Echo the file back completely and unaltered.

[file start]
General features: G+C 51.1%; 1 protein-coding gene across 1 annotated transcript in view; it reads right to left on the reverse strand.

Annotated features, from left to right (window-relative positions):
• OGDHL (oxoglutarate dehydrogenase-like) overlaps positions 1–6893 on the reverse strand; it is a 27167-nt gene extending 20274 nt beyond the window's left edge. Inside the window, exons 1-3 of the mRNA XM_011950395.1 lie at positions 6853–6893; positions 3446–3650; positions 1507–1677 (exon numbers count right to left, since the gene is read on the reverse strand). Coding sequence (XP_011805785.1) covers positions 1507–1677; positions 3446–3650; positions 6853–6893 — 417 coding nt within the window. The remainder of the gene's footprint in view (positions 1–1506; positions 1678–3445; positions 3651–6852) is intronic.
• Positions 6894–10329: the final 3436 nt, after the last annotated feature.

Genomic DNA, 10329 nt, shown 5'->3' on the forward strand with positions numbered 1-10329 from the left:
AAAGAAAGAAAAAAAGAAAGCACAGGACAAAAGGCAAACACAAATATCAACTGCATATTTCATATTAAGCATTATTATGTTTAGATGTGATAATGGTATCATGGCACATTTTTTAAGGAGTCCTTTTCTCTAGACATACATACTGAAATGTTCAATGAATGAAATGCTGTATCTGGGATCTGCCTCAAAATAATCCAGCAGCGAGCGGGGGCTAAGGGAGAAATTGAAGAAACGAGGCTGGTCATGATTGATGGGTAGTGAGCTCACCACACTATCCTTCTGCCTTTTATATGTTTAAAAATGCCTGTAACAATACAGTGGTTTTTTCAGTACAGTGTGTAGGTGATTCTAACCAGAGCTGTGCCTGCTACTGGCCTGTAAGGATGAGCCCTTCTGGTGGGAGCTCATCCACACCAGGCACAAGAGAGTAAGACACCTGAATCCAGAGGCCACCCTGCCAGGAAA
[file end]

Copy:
General features: G+C 51.1%; 1 protein-coding gene across 1 annotated transcript in view; it reads right to left on the reverse strand.

Annotated features, from left to right (window-relative positions):
• OGDHL (oxoglutarate dehydrogenase-like) overlaps positions 1–6893 on the reverse strand; it is a 27167-nt gene extending 20274 nt beyond the window's left edge. Inside the window, exons 1-3 of the mRNA XM_011950395.1 lie at positions 6853–6893; positions 3446–3650; positions 1507–1677 (exon numbers count right to left, since the gene is read on the reverse strand). Coding sequence (XP_011805785.1) covers positions 1507–1677; positions 3446–3650; positions 6853–6893 — 417 coding nt within the window. The remainder of the gene's footprint in view (positions 1–1506; positions 1678–3445; positions 3651–6852) is intronic.
• Positions 6894–10329: the final 3436 nt, after the last annotated feature.

Genomic DNA, 10329 nt, shown 5'->3' on the forward strand with positions numbered 1-10329 from the left:
AAAGAAAGAAAAAAAGAAAGCACAGGACAAAAGGCAAACACAAATATCAACTGCATATTTCATATTAAGCATTATTATGTTTAGATGTGATAATGGTATCATGGCACATTTTTTAAGGAGTCCTTTTCTCTAGACATACATACTGAAATGTTCAATGAATGAAATGCTGTATCTGGGATCTGCCTCAAAATAATCCAGCAGCGAGCGGGGGCTAAGGGAGAAATTGAAGAAACGAGGCTGGTCATGATTGATGGGTAGTGAGCTCACCACACTATCCTTCTGCCTTTTATATGTTTAAAAATGCCTGTAACAATACAGTGGTTTTTTCAGTACAGTGTGTAGGTGATTCTAACCAGAGCTGTGCCTGCTACTGGCCTGTAAGGATGAGCCCTTCTGGTGGGAGCTCATCCACACCAGGCACAAGAGAGTAAGACACCTGAATCCAGAGGCCACCCTGCCAGGAAA